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Liquidity: Banks, Others Deposit N4.95tn with CBN in June 2024 - THISDAY

JULY 10, 2024

BY  Kayode Tokede  

Nigerian Banks and merchant banks in June 2024 opted to deposit an estimated N4.95 trillion excess liquidity with the Central Bank of Nigeria (CBN) amid challenges in the foreign exchange market and double-digit inflation rate.

For the first time in 2024, banks deposit with CBN outpaced borrowing amid unstable naira at the foreign exchange market and stagflation currently facing Nigeria economy.

According to financial data of the apex bank, the N4.95 trillion deposited in June is the highest this year as the CBN cutdown Loan-to-Deposit (LDR) by 15 percentage points to 50 per cent from 65 per cent

“Following a shift in the Bank’s policy stance towards a more contractionary approach, it is imperative to review the LDR policy to align with the current monetary tightening by the CBN,” the CBN said.

The banks  anks deposit with CBN in June 2024 is about 579.27per cent increase when compared to N579.27 billion banks and merchant banks deposited in June 2023.

Banks use Standing Deposit Facility (SDF) to deposit excess funds with the apex bank and it comes with interest and Standing Lending Facility (SLF), a short-term lending window for banks and merchant banks, to access liquidity to run their day-to-day business operations.

The CBN governor, Mr. Olayemi Cardoso had announced that the removal of the cap on remunerable SDF is to increase activity in the SDF window and manage liquidity.

THISDAY gathered that in six months of 2024, banks and merchant banks have deposited N7.9 trillion as against N2.41 trillion deposited with the CBN in the corresponding period of 2023.

The breakdown revealed that banks and merchant banks in January 2024 deposited N1.07 trillion with CBN, a 83.37 per cent YoY from N584.79billion in January 2023, while in February 2024, it stood at N330.72billion, a decline of 50.6 per cent from N668.9 billion in February 2023.

It dropped further in March 2024 to N196.37 billion, a decline of 58.34 per cent YoY compared to N471.4 billion in March 2023.

In April, banks deposited N428.98 billion and between May and June, N943.08 billion and N4.96 trillion was deposited with the CBN, respectively.

As regarding borrowings, banks and merchant banks have borrowed an estimated N57.5 trillion in first half of 2024, representing an increase of 461 per cent from N10.25 trillion between January and June 2023.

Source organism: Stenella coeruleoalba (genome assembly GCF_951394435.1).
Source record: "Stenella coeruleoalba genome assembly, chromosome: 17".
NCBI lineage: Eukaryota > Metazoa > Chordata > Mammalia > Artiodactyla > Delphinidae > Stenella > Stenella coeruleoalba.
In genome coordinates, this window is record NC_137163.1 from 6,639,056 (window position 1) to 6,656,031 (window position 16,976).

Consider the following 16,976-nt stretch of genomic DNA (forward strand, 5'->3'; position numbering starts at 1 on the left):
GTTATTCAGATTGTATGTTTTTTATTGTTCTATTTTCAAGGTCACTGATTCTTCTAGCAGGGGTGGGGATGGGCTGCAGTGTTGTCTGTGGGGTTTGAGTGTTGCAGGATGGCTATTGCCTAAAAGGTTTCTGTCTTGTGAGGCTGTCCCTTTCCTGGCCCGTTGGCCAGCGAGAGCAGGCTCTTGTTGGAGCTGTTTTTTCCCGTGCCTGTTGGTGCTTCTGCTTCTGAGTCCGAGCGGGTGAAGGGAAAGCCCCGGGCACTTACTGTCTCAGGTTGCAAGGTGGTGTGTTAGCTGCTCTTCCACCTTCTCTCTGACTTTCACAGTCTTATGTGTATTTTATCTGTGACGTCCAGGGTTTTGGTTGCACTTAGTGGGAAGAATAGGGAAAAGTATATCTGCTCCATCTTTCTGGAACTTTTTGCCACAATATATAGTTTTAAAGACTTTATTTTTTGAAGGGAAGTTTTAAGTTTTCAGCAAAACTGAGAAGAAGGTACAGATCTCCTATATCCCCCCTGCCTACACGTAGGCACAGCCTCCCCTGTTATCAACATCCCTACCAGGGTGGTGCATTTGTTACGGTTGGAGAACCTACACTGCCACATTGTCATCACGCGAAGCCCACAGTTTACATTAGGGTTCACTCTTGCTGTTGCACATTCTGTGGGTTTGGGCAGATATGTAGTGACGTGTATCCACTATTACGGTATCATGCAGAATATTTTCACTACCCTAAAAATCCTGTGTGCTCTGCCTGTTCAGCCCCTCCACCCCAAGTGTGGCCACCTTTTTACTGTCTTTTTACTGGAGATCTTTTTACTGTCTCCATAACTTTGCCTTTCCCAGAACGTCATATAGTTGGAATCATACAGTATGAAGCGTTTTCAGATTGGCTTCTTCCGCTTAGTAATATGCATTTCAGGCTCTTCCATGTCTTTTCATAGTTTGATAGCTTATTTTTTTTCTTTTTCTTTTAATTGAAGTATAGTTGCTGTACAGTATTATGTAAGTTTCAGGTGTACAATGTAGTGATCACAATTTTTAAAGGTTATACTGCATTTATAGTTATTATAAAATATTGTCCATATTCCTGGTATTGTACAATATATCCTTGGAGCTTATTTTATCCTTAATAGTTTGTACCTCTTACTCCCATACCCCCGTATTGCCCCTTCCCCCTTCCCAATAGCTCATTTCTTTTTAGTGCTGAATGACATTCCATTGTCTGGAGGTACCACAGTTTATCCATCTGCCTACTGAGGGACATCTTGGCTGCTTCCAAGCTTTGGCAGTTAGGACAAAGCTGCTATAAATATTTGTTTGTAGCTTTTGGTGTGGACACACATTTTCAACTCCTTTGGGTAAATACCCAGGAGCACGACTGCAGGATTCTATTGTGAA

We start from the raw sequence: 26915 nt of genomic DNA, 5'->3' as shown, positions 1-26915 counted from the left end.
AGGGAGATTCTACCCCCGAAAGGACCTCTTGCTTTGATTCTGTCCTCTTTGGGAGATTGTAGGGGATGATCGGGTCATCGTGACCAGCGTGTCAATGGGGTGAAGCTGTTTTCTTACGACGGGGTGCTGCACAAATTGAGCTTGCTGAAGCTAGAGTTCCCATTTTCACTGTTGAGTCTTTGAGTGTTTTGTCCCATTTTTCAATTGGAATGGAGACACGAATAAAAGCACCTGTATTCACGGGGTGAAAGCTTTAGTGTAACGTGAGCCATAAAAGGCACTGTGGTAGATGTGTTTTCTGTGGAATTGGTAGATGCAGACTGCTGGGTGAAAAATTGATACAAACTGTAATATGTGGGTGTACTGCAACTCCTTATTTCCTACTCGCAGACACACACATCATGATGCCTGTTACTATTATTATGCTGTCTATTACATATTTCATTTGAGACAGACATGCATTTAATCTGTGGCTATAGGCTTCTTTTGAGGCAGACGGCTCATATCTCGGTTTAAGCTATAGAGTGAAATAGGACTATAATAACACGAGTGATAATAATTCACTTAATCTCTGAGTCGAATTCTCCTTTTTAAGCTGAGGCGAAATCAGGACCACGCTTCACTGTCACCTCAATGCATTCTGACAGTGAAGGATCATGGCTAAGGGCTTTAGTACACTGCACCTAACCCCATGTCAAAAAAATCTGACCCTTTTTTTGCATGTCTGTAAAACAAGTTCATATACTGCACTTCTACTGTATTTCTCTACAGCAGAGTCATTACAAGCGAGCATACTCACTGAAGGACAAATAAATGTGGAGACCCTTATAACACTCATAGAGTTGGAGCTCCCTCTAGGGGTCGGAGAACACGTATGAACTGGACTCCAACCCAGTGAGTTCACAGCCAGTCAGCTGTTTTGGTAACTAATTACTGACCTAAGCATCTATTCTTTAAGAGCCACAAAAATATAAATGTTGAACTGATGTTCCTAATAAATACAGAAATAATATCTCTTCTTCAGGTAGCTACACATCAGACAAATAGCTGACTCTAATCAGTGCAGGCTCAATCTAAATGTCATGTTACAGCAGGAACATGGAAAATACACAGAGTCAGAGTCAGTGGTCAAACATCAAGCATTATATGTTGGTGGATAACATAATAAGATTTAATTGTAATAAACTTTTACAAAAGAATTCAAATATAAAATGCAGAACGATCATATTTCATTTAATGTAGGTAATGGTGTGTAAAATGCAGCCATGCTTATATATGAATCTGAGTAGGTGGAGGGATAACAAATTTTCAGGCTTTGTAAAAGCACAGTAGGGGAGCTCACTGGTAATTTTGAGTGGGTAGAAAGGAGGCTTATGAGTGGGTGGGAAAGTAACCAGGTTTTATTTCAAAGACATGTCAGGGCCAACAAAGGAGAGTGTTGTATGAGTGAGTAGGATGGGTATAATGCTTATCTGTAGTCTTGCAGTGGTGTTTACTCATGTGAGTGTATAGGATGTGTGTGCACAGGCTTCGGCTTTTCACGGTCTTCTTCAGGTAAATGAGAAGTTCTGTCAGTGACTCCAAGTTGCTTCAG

Speaking with THISDAY, on significant increase in bank and merchant banks borrowing from CBN, Vice President Highcap Securities, Mr.  David Adnori, stated that, “The development points to lack of liquidity on the part of banks. Monetary policy has been tightening and this has led to low liquidity. It is cheaper for banks to borrow from the CBN. This development is not positive but negative.

He stated, “We cannot continue to tighten because it will reflect of economic growth.”

Amid removal of cap on SDF, banks have maintained strong position in borrowing rather than depositing with the CBN.

CBN in a circular dated 2014 had disclosed that the remunerable daily placements by banks at the SDF shall not exceed N2billion.

According to the CBN, “The SDF deposit of N2billion shall be remunerated at the interest rate prescribed by the Monetary Policy Committee from time to time. Any deposit by a bank in excess of N2 billion shall not be remunerated. The provisions of this circular took effect on July 11, 2019.”

However, the CBN has over the years maintained that strong patronage at the SDF confirms healthier liquidity in the banking system.

CBN had maintained that the strong patronage at the SDF confirmed healthier liquidity in the banking system, stressing that banks and merchant banks were in search of better yields.

Experts stated  that financial institutions prefer depositing with CBN as it is safe and risk-free, stressing that the present business environment has forced banks and merchant banks to deposit less with CBN.

An Investment Banker & Stockbroker, Mr. Tajudeen Olayinka, said, “The most significant factor of banks intensified depositing with CBN is the increasing level of threat in the environment of business in Nigeria, arising from: insecurity, supply chain problems, rising inflation and poor purchasing power, low level of productivity, rising unemployment, liquidity overhang and paucity of risk-free financial instruments.”


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